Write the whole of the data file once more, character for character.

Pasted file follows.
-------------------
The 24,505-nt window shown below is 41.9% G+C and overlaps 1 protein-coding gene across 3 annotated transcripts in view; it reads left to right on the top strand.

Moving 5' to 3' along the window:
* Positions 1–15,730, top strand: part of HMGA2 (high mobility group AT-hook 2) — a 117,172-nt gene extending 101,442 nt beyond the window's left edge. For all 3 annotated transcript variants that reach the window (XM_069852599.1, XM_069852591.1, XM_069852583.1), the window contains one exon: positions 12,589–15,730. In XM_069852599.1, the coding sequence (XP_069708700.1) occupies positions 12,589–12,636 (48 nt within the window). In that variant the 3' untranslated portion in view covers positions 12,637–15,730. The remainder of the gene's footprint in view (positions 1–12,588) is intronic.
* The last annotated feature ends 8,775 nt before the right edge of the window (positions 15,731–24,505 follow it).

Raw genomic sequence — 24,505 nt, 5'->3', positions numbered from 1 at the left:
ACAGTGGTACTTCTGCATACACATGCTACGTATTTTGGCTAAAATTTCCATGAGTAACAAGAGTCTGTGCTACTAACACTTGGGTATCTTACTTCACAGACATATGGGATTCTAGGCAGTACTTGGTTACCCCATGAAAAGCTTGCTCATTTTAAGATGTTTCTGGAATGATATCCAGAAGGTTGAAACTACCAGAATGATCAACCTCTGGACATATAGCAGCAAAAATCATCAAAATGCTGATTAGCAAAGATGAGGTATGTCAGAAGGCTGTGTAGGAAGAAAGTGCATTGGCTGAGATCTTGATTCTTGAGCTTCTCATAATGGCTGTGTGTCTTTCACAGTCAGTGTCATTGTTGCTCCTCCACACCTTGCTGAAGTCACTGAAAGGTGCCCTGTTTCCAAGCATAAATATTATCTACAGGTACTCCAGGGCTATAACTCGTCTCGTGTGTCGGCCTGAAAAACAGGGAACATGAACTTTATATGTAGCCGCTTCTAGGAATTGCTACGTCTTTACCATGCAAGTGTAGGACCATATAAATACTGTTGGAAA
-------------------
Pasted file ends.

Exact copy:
The 24,505-nt window shown below is 41.9% G+C and overlaps 1 protein-coding gene across 3 annotated transcripts in view; it reads left to right on the top strand.

Moving 5' to 3' along the window:
* Positions 1–15,730, top strand: part of HMGA2 (high mobility group AT-hook 2) — a 117,172-nt gene extending 101,442 nt beyond the window's left edge. For all 3 annotated transcript variants that reach the window (XM_069852599.1, XM_069852591.1, XM_069852583.1), the window contains one exon: positions 12,589–15,730. In XM_069852599.1, the coding sequence (XP_069708700.1) occupies positions 12,589–12,636 (48 nt within the window). In that variant the 3' untranslated portion in view covers positions 12,637–15,730. The remainder of the gene's footprint in view (positions 1–12,588) is intronic.
* The last annotated feature ends 8,775 nt before the right edge of the window (positions 15,731–24,505 follow it).

Raw genomic sequence — 24,505 nt, 5'->3', positions numbered from 1 at the left:
ACAGTGGTACTTCTGCATACACATGCTACGTATTTTGGCTAAAATTTCCATGAGTAACAAGAGTCTGTGCTACTAACACTTGGGTATCTTACTTCACAGACATATGGGATTCTAGGCAGTACTTGGTTACCCCATGAAAAGCTTGCTCATTTTAAGATGTTTCTGGAATGATATCCAGAAGGTTGAAACTACCAGAATGATCAACCTCTGGACATATAGCAGCAAAAATCATCAAAATGCTGATTAGCAAAGATGAGGTATGTCAGAAGGCTGTGTAGGAAGAAAGTGCATTGGCTGAGATCTTGATTCTTGAGCTTCTCATAATGGCTGTGTGTCTTTCACAGTCAGTGTCATTGTTGCTCCTCCACACCTTGCTGAAGTCACTGAAAGGTGCCCTGTTTCCAAGCATAAATATTATCTACAGGTACTCCAGGGCTATAACTCGTCTCGTGTGTCGGCCTGAAAAACAGGGAACATGAACTTTATATGTAGCCGCTTCTAGGAATTGCTACGTCTTTACCATGCAAGTGTAGGACCATATAAATACTGTTGGAAA